My Hardest Life Transition (So Far)

I have heard many friends talk about how their hardest transition was from single to married (had to learn compromise, teamwork, etc.), or from one kid to two (having to learn to prioritize needs among children), or from two to three children(no longer a one-to-one parents-to-children ratio). I can understand all of these, but even though we're still in the midst of the adjustment to being a family of *six*, I think the hardest transition in my husband and I's hearts and in our marriage was going from being a married couple to being parents when we had our first son.

When you have that first child, so much in your life suddenly changes... and you really *CAN'T* anticipate it. People try to warn you: GO OUT ON DATES. People try to tell you: SLEEP IN EVERY DAY THAT YOU CAN. But you really don't *get* it until you make the transition. Even if you try to implement the things people warn you about (going on dates, sleeping in, etc.), you really don't appreciate them in the same way you will a year later.

Here are some of the things that I remember that hit me HARD with that first couple months of being parents:
  • It suddenly began taking us 30 minutes to get out the door. (Nurse the baby, get him dressed, oh wait, he spit up on that outfit, get him dressed again- this time, put a bib on him in case it happens again, grab extra diapers, wipes, burpcloths, etc... then RUN out the door.)
  • We didn't have free reign over our schedule anymore. This is the one that (for me) I really wasn't prepared for. Staying up late and sleeping in early couldn't happen (at least not for both of us). Going out just cause we feel like it and walking around for as long as we wanted... couldn't happen without some planning and that previously mentioned 30-minute window of getting out the door. Dropping by someone's house or having someone else drop by yours is all suddenly colored with the attitude and age and developmental stage of this new little person (is he clingy right now? will he cry because he's teething? is he grabbing everything in sight and putting it in his mouth? will I need to nurse him right when they get here?, etc.)
  • It was difficult to keep our conversations from completely centering around that little wonderful boy God had given us. Granted, that's normal and it's a great part of becoming parents-- falling in love with this new little person. But it does take a while to figure out how to make your marriage a priority above being mommy and daddy.
What about you? What life transition has been (or is being) the hardest for you and why? Becoming an adult? Going to a certain number of kids? Reaching a certain age? I'd love to hear your thoughts...


Tim & Richelle said...

Baby #5 was the hardest transition so far - 3 reasons:
1) Hubby had to return to the mission field (unavoidable circumstances) when she was 10 days old leaving me with 5, 7 and under by myself get the rest of us and our excess baggage to France where he met up with us.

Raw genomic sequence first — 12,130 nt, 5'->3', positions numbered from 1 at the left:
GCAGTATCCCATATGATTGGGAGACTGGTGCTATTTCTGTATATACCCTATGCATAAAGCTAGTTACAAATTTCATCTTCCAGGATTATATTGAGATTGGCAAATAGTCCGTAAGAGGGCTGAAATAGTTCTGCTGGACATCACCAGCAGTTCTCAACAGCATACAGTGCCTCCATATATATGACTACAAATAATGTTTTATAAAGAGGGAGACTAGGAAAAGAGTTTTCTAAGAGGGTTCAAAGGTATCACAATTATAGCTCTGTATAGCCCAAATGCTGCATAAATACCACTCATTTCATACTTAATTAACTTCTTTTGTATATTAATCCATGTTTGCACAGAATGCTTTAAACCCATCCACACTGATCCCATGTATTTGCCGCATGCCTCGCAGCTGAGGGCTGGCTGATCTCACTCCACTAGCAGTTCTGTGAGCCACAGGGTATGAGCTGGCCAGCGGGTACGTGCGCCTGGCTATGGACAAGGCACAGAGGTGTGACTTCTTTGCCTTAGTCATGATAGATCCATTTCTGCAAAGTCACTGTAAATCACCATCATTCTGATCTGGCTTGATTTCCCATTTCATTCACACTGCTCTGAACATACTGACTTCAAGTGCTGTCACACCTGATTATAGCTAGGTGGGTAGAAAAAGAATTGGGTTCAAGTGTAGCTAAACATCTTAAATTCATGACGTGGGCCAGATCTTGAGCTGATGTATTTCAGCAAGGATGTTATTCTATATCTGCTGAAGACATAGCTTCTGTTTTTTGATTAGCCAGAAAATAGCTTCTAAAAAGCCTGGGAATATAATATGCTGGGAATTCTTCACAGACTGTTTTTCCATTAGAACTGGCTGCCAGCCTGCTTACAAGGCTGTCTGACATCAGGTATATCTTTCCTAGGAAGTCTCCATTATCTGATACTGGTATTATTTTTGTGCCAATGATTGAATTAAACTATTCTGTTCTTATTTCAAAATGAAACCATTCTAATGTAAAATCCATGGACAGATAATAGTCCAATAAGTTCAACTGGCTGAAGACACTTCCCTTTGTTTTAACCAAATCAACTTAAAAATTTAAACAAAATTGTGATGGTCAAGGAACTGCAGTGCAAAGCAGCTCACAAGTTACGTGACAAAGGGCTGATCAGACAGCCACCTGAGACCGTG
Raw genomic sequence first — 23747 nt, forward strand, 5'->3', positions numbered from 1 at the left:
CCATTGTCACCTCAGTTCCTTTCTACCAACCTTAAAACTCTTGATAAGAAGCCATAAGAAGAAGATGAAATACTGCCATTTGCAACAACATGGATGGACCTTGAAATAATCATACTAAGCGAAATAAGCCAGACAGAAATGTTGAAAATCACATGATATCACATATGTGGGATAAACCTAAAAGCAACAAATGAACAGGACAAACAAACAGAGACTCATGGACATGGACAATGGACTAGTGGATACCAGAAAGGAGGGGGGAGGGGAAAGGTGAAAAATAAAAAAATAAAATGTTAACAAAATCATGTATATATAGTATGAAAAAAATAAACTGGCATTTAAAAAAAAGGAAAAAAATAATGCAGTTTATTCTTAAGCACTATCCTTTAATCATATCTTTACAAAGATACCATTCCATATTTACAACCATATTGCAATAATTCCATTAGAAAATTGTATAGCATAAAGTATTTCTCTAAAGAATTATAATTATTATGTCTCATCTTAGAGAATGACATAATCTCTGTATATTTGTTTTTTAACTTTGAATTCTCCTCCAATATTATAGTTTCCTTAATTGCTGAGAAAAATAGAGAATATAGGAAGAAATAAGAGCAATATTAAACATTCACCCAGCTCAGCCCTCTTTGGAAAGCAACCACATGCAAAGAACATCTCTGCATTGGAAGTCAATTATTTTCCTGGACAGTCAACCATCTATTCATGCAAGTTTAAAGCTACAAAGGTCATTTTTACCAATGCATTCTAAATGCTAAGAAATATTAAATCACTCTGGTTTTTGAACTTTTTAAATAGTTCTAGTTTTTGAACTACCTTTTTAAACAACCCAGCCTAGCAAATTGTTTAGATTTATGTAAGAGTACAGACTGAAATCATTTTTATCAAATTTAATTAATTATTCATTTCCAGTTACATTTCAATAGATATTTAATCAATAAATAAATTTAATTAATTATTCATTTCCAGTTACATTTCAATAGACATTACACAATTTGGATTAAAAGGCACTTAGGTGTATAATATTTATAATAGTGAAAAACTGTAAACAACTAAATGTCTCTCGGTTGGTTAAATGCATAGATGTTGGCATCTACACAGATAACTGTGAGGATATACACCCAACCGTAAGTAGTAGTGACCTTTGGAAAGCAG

2) We were finally "out-handed" - i.e. had more kids than we had hands between the two of us, and as responsible as the 7 & 5 yr old ones were - they were still very young when it came to help with navigating through airports, etc.
3) Her personality and temperment made her a challenging child.

That said, there's tons more transitions to come - so the jury is still out.

Anonymous said...


When my husband and I married, I had an 8-year old daughter. Since we had (unfortunately) lived together for two years, it wasn't much of a transition for us to become married parents. However, after six years of marriage, we had a daughter together. For me, it was easy to fall back into the role of mommy-of-a-little-baby. But my husband never had a newborn before. It's been hard to be on two different pages as parents as well as going back and forth between raising a 14-year old and a one-year old. The difference in needs, discipline, and development is like trying to play two roles on-stage at the same time. Now I'm pregnant and due any day and we'll have a 14-year old, a 13-month old, and a newborn. At least this time around my husband and I will both have experience with newborn, but now we're faced with dealing with two so close together.
Our biggest challenge as a couple is finding time and motivation to work on our relationship. He recently quit his part-time job so he's now home in the evenings, which helps, but with another baby on the way, those hours will quickly be taken up by the demands of the children.
We're looking forward to about two years from now when things will settle down a bit and we can actually focus a little on us again!

Catherine R. said...

I must admit (in my pregnant state) I read these words with a little know how everyone looks at you with stark terror when you tell them you're expecting and says the deathly: "your life will never be the same." Yikes! But it seems like you and many other women have great marriages after having children, so I take heart in that, however I realize it's an intentional effort that helps.